Pilots and flight enthusiasts know all about Microsoft flight simulator. In fact, they’ve been using it for the better part of a decade (if not longer.) And there are many reasons
why, not limited to the fact that it has some of the most accurate features of common aircraft. Real enough that before I took my first flying lesson, the instructor had me learn the basics with Microsoft Flight Simulator (or FSX for short.) And it’s not just me. Flight schools and programs around the country have started integrating Microsoft Flight Simulator into their programs as well, in combination with some pretty awesome multi-monitor setups that create an almost real environment to learn to fly. We’re going to go over some of the best features of FSX and discuss the best setups as well so that you too can create a realistic multiple monitor flight simulator environments.
When Microsoft released Flight Simulator X, they touted it as the as “an important technological milestone.” Among the advantages was the ability to play the game without first inserting the disc. Since it was the first of the Flight Simulator series to be released on DVD-ROM, you can imagine that it also included a pretty sharp graphics update from previous versions. Technically speaking it was the 10th version of the game to be released, hitting stores on October 17, 2006. Some of the key new features were navids, GPS and airways. This version featured over 24,000 airports and 28 detailed cities. Also included were 18 types of aircraft, which we’ll discuss in more detail in a moment. It’s also worth nothing that if you bought the deluxe version, you would get an additional 10 cities and 6 additional types of planes. Three of those planes include the Garmin G1000 flight deck, a feature that aspiring pilots need to learn. Another cool feature of the deluxe version is the ability for a player to act as air traffic control for other online users, including an authentic radar screen. A gold edition was later released as well, which did a couple of things. It combined the Deluxe Edition and the Acceleration expansion pack into one.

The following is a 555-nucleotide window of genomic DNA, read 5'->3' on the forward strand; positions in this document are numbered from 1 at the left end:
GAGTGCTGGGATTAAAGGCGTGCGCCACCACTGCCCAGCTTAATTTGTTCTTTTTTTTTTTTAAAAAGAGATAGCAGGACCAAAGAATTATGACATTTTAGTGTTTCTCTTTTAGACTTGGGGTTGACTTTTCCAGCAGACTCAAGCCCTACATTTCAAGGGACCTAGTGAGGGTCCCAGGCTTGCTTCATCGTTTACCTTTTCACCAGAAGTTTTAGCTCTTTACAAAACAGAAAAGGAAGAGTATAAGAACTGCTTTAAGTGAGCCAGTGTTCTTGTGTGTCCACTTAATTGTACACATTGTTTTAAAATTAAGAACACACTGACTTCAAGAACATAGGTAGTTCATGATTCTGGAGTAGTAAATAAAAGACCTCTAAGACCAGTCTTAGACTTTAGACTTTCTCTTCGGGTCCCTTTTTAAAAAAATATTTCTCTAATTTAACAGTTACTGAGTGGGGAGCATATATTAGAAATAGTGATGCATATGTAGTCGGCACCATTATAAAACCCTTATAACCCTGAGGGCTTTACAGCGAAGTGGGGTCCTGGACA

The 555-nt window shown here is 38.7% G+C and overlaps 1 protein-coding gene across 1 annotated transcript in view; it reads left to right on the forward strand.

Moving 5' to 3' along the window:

According to Wikipedia, the available aircraft for FSX include:
Additionally, players can use a few other aircraft for specific missions, although they aren’t available for free flight. The significance of these aircraft is that they are relatively authentic to the actual controls, handling and features, making it possible to train a new pilot on an aircraft without ever setting foot in the aircraft.
Flight Simulator X: Acceleration was an expansion pack that was released in the US roughly a year after the original release date. Some of the key features of Acceleration were new aircraft (3 in total), including a helicopter and the ability to “air race” with other players. Additionally, non-US cities such as Berlin and Istanbul are available for fly over and include stunning and realistic images.
Setting up FSX on a multiple monitor system requires a few things. Number one is the proper computer components. In fact, one of the most common criticisms of the game comes from those that attempt to run it on poorly optimized systems. Although most new computers can now handle FSX, it’s important to note that the proper CPU speeds and multiple cores are generally necessary. This should go without saying.